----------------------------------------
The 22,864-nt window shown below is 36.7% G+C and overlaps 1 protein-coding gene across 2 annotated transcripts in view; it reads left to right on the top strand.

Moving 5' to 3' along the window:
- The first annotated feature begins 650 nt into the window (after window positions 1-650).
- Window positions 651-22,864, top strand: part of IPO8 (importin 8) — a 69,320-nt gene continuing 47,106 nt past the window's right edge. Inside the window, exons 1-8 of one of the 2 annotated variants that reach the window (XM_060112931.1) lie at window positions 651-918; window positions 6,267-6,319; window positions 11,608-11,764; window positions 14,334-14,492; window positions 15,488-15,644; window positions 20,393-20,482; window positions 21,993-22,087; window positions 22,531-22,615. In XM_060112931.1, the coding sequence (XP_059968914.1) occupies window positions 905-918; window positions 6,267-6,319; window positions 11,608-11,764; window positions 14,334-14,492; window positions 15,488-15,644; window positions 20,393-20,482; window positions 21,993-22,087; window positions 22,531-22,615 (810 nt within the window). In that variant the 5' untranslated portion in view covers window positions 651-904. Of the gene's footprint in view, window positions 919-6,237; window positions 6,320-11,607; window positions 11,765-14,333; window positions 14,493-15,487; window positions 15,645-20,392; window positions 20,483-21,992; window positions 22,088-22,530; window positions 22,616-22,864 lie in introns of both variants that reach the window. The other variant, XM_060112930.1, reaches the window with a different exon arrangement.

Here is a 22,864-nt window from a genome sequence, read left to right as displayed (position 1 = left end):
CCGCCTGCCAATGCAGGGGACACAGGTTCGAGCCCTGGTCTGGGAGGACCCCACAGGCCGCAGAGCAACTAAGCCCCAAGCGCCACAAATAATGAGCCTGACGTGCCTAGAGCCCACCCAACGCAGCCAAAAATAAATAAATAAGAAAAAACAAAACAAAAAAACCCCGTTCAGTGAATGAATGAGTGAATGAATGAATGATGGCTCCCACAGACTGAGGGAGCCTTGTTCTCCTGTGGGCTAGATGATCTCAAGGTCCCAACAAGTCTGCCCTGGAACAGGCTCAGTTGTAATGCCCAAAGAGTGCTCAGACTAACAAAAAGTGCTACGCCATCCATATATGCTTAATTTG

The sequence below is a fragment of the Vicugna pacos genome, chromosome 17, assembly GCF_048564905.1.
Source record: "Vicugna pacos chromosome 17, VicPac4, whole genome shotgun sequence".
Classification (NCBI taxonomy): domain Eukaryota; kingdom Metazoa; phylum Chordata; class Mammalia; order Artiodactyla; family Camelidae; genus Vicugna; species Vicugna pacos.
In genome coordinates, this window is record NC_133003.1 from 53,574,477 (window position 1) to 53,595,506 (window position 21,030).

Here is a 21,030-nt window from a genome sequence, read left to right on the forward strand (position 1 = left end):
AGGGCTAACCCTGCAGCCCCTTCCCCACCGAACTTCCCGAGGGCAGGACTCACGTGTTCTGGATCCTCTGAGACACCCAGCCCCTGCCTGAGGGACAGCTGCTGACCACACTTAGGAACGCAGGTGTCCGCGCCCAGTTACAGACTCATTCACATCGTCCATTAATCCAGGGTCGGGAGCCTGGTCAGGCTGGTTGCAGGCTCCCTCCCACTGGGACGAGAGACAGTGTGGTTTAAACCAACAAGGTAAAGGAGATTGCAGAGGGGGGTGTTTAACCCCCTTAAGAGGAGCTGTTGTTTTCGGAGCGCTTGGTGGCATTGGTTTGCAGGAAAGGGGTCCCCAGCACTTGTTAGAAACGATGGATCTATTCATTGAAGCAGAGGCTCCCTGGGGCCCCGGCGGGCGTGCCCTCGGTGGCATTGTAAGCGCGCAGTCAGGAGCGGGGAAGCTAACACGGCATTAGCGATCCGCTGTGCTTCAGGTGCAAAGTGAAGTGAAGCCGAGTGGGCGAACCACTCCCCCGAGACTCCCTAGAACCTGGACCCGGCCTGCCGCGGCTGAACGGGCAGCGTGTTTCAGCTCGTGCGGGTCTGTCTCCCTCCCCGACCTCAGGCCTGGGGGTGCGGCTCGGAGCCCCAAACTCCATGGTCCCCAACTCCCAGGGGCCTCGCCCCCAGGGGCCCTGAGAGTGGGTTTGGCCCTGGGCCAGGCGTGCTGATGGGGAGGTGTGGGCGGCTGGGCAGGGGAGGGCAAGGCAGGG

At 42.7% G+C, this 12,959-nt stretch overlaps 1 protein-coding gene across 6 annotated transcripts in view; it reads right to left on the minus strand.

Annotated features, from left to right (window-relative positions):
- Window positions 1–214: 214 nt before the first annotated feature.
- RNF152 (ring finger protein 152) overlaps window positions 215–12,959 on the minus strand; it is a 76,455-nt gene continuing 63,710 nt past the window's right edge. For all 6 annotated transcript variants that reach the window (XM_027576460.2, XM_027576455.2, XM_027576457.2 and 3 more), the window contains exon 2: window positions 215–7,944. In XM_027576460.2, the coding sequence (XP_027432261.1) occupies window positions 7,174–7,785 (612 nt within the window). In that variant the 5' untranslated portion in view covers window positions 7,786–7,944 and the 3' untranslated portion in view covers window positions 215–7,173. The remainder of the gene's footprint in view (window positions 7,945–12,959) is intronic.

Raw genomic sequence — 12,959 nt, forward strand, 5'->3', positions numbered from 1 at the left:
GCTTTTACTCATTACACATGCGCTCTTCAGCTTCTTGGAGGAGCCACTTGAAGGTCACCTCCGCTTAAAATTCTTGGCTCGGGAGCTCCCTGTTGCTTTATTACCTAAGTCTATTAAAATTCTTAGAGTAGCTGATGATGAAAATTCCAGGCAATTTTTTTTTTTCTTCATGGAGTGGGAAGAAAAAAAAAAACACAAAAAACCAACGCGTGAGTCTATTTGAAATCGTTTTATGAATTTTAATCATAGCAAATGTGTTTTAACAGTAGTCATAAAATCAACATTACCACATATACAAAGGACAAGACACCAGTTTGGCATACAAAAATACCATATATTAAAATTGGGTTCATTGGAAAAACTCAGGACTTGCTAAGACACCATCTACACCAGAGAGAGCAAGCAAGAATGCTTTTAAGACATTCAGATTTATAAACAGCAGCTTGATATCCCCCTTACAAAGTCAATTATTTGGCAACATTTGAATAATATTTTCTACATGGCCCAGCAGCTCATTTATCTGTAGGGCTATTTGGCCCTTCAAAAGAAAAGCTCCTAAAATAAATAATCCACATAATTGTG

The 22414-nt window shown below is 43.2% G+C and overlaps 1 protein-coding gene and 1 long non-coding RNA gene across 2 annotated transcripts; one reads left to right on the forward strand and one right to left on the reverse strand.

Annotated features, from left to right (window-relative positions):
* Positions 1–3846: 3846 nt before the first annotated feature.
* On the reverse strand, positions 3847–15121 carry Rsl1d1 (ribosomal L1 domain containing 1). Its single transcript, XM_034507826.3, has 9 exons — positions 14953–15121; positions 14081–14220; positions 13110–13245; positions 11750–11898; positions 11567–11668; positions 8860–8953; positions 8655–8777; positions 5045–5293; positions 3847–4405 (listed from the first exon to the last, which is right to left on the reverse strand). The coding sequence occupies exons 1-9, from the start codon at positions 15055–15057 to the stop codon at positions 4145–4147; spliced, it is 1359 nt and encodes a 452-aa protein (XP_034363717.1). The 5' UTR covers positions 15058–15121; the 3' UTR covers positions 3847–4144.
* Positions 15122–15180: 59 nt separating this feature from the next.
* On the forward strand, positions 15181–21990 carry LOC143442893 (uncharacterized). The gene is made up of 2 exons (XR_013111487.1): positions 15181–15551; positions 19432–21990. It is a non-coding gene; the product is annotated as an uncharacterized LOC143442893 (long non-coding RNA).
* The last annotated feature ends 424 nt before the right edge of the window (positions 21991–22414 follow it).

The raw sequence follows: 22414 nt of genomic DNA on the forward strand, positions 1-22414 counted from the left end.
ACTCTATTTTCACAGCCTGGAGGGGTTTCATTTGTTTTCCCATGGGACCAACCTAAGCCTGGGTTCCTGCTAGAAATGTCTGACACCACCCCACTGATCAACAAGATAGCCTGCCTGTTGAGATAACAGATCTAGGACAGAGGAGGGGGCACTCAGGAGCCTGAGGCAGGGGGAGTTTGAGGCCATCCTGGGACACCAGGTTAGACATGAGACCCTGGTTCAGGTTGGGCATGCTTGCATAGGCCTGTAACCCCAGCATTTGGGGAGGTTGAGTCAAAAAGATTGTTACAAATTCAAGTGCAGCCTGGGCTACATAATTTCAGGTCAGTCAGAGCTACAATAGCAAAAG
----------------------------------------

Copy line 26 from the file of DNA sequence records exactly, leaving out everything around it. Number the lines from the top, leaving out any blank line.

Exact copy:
The raw sequence follows: 22414 nt of genomic DNA on the forward strand, positions 1-22414 counted from the left end.